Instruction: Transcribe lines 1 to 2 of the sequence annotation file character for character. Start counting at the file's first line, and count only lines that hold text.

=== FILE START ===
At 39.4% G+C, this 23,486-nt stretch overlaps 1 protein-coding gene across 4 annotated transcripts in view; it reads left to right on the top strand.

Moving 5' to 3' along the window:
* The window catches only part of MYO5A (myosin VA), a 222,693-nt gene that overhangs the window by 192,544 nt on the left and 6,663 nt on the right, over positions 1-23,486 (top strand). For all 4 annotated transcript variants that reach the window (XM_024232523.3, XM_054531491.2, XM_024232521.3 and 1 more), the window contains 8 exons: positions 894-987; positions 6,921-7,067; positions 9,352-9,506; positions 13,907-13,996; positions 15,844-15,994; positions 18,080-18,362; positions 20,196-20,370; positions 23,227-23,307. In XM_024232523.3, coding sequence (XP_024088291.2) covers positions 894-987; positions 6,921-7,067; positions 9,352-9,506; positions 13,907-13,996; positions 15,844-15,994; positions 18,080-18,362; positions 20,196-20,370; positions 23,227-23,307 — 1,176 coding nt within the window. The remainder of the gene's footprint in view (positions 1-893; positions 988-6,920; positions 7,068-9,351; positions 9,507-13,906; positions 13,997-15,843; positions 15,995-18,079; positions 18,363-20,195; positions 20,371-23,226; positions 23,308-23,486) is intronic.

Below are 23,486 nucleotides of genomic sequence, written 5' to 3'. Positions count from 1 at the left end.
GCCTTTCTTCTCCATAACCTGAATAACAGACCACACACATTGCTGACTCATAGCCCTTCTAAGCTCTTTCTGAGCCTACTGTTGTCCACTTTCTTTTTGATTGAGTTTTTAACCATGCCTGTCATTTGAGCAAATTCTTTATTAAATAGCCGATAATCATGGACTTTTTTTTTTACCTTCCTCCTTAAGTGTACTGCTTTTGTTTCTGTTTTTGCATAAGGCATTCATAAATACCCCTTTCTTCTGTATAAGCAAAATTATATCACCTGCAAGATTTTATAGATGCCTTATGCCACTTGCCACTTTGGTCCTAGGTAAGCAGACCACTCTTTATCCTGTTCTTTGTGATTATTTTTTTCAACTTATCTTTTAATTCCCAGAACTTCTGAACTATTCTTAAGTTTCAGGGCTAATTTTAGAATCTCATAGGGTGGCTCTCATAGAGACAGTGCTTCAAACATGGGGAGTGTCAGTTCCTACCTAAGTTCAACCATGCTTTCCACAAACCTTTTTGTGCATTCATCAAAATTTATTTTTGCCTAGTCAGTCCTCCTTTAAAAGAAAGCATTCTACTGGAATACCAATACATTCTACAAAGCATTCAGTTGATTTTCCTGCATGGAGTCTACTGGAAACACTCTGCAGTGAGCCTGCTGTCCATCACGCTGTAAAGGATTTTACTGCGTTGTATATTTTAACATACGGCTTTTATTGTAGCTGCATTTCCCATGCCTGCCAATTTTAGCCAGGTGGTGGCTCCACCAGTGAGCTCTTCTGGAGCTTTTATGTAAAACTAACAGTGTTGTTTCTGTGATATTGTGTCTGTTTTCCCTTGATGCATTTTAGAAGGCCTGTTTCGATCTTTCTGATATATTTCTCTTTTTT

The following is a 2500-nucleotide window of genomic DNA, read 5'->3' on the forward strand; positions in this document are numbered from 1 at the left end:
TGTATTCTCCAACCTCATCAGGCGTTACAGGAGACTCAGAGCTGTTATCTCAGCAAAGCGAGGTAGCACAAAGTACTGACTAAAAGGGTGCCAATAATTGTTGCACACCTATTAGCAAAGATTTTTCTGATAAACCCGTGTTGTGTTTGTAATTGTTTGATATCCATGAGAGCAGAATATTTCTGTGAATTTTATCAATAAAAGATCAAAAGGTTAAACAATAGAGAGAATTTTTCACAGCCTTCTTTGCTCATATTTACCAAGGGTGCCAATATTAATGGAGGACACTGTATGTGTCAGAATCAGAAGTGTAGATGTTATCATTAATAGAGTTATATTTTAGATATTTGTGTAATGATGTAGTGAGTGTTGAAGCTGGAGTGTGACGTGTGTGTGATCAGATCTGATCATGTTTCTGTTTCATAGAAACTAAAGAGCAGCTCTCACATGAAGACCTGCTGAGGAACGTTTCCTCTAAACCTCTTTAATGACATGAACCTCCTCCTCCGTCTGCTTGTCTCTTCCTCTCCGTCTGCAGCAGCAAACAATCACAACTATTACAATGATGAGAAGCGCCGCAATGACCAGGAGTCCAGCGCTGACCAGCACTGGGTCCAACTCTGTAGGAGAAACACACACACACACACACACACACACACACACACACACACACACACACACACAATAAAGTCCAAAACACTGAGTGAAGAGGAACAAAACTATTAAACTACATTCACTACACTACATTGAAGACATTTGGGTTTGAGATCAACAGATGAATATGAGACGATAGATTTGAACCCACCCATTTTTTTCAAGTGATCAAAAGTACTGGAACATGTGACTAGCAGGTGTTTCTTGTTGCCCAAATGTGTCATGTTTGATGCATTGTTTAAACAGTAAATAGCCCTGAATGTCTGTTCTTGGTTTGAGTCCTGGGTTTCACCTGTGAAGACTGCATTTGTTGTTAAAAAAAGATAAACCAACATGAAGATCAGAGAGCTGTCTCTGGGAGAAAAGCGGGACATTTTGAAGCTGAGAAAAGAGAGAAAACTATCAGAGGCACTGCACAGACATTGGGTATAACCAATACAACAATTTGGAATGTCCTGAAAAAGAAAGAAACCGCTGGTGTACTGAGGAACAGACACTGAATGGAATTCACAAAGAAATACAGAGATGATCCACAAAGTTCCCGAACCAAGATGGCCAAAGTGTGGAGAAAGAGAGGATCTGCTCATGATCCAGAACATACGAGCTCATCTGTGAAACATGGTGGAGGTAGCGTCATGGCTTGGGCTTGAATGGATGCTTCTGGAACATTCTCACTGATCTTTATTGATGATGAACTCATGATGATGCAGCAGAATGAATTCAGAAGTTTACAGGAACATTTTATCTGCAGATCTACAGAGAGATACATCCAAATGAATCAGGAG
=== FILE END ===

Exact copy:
At 39.4% G+C, this 23,486-nt stretch overlaps 1 protein-coding gene across 4 annotated transcripts in view; it reads left to right on the top strand.

Moving 5' to 3' along the window: